Portillo didn’t reply. He slotted his helmet on and started to wander towards the airlock. Dancer wasn’t sure if she had been right to raise her voice, but she guessed Portillo needed a captain at the moment, not a friend. There was something unsettling about his demeanour today, even more so than before. He was quieter, less fidgety. Resigned. Yet, she was certain if she could just keep him focused, then soon his natural competence would start to override his anxiety.

She knew he was competent, too, she had seen enough examples of his work and read enough of his papers. If Control had based their decision purely on academic talent, than Portillo would probably have been first choice for this mission, but Travis had brought so much to the team in other ways and with a four man crew there was not any room for a one trick pony. Now they were finding out first hand how important Travis’s other talents had been, but Portillo still had a lot to offer as long as she could keep him functioning at his optimum level.

It took them an hour and forty minutes to arrive at their destination. A towering outcrop of rock around sixty metres tall where Aeolis Mons started to turn steeply up towards the sky. Across the jagged cliff’s face stretched dirty brown and terracotta stripes, the scars of the planet’s long history etched into its fabric.

At the outcrop’s base was a dark black rectangle. The mouth of Mount Sharp. It was around two and a half metres high and four metres wide. A black letterbox leading into the belly of the mountain. As soon as she saw it, Dancer could feel herself being drawn into it, like the mountain was inhaling and sucking her inside. Portillo, on the other hand, went straight to the outcrop, stroking his hand along one of the pale red strata.  Dancer smiled as she watched him unclip a sample bag from his belt and a small chisel. She let him work for a few minutes then she moved towards the gaping mouth of the mountain.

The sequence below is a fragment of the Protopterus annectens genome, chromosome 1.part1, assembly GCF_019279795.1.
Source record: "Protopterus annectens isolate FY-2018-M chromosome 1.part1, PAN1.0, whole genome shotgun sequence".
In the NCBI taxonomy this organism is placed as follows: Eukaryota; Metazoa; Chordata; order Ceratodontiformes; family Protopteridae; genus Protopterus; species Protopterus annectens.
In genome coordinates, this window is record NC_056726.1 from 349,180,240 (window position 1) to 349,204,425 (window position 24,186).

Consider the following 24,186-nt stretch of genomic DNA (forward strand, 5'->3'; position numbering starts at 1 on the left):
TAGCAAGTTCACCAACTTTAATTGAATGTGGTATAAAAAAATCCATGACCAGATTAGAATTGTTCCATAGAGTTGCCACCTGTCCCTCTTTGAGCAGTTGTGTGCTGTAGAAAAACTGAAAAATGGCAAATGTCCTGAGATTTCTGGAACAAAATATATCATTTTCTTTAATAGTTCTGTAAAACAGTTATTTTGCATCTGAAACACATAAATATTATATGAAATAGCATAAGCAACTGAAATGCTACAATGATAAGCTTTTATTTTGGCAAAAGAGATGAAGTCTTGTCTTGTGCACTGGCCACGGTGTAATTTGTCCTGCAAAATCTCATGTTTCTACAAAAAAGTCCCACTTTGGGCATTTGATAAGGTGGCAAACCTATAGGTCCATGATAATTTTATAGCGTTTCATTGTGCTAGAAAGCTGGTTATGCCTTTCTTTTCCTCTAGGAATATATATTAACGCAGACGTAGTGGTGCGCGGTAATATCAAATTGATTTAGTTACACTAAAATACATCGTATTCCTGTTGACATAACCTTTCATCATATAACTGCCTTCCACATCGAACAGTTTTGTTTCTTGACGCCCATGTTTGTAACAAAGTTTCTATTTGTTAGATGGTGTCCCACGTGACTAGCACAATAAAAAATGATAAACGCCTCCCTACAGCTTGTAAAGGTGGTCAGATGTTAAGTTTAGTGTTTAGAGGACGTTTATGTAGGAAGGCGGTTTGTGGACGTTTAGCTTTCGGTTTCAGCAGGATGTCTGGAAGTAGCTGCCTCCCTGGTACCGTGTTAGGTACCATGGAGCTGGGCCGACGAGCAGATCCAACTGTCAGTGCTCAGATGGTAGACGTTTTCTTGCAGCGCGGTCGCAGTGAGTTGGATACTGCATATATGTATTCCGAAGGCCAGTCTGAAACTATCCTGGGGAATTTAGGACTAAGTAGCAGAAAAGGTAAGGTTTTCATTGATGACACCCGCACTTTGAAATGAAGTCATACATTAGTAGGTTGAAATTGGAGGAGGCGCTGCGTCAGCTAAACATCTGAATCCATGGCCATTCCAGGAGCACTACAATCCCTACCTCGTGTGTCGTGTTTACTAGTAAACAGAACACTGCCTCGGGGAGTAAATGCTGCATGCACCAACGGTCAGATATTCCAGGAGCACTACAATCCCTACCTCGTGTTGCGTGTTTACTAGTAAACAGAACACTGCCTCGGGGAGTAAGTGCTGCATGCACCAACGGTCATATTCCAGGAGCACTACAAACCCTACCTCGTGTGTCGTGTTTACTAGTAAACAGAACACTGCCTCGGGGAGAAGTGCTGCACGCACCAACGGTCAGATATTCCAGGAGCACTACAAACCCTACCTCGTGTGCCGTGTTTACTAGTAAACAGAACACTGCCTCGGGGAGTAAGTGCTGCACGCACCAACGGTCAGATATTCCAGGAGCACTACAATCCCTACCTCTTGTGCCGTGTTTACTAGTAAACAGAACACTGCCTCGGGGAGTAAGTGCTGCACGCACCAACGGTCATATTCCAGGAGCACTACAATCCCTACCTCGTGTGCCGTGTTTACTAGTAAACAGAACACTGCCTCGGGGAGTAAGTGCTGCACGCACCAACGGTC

“Are you ready to see something amazing Portillo?” She crouched down before the cave and peered into the lightless tunnel beyond. It dropped down on a slight gradient, staying pretty much the same size as it disappeared underneath Aeolis Mons. The walls were worn smooth, perhaps by wind or water. Either way, any signs of what might have dug the tunnel had been ground away over the years. It could be natural, of course, but it was too uniform, too symmetrical. She was certain it had been dug, not eroded.

Dancer pulled her backpack off and removed a rope and a chunky metal cylinder about the size of a shoebox. As she knelt before the mouth of the tunnel, she was sure she could feel a cooling gentle breeze somehow pressing through her suit and caressing her short hair. She glanced down into the darkness then placed the cylinder, end first, onto the ground. The cylinder let out a clunk as it drove a piton deep into the bedrock.

This was it. Dancer felt her body tingle, the breath from the mountain once again rippling through her suit and body. They were going under the mountain. Under the surface of another planet. For the first time Dancer felt more like an explorer than an engineer. She could feel the weight of History resting upon them or, rather, she could feel the weight of future histories and all their possibilities. Whatever they found at the end of this tunnel, Giant carvings of aliens, natural rock formations caused by water erosion, or even microbial life, it would be momentous for their understanding of this planet and it’s life before Humanity existed. It would lead to future expeditions, maybe even new theories and a greater understanding of the solar system. In twelve hours, the world was going to be different. In less than that, she was going to see them.